On April 28, the US Embassy and the National Civil Police (PNC by its acronym in Spanish) inaugurated an athletic court in the Usulutan Police Delegation, named after the PNC officer Nelson Panameño, who was killed on March 26. Panameño was one of the instructors from the Gang Resistance Education and Training Program (GREAT). Under Secretary of State for Civilian Security, Democracy and Human Rights, Sarah Sewall, Chargé d’Affaires Michael Barkin and the Director of the PNC Mauricio Landaverde participated in the ceremony.
In her speech, the Under Secretary Sewall highlighted the commitment of the U.S. government to cooperation with the Salvadoran government in the fight against crime and violence, a commitment shared by officer Panameño. Under Secretary noted that, ” Today, we can look to the life of officer Panameño and all of El Salvador’s fallen officers for inspiration as we work together to overcome the country’s security challenges, while upholding the rule of law and respect for human rights. The United States remains a committed partner in that effort.”
During the ceremony, one of the students benefitting from the GREAT program who was instructed by officer Panameño, spoke about the impact of the GREAT program and its instructors on her life.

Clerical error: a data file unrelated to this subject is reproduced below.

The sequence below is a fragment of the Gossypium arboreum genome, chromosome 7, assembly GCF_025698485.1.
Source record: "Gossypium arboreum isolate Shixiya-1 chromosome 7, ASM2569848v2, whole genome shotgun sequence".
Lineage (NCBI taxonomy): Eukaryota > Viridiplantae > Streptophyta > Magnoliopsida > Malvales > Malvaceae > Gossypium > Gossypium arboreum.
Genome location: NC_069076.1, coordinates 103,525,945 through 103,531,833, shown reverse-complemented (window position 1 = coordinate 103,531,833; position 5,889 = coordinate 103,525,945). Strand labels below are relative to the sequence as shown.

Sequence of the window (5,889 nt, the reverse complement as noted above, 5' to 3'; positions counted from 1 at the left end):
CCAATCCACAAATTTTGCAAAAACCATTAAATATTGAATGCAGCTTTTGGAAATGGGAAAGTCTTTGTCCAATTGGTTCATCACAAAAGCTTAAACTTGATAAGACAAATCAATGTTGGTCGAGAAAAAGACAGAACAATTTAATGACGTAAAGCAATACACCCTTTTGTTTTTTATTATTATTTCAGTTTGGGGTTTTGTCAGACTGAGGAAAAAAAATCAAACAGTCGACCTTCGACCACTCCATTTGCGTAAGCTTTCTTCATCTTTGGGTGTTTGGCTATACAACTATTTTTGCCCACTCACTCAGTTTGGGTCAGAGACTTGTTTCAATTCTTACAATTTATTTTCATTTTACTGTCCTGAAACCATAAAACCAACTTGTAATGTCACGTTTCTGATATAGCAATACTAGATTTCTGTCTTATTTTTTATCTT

GREAT is one of the cooperation programs between the government of the United States and the Salvadoran government as part of the objectives of the Partnership for Growth. Thanks to programs like this and other prevention programs such as the Police Athletic League and PNC youth computer centers, children and teens can be kept away from criminal activities through alternative spaces and recreational activities. Since the program began operating in early 2012, over 30,000 minors have benefited from the GREAT program.
United States, through the International Narcotics and Law Enforcement Office, has also supported the establishment of the model precinct of Usulutan, a program in which the PNC focuses on the identification and implementation of best practices in crime prevention and policing.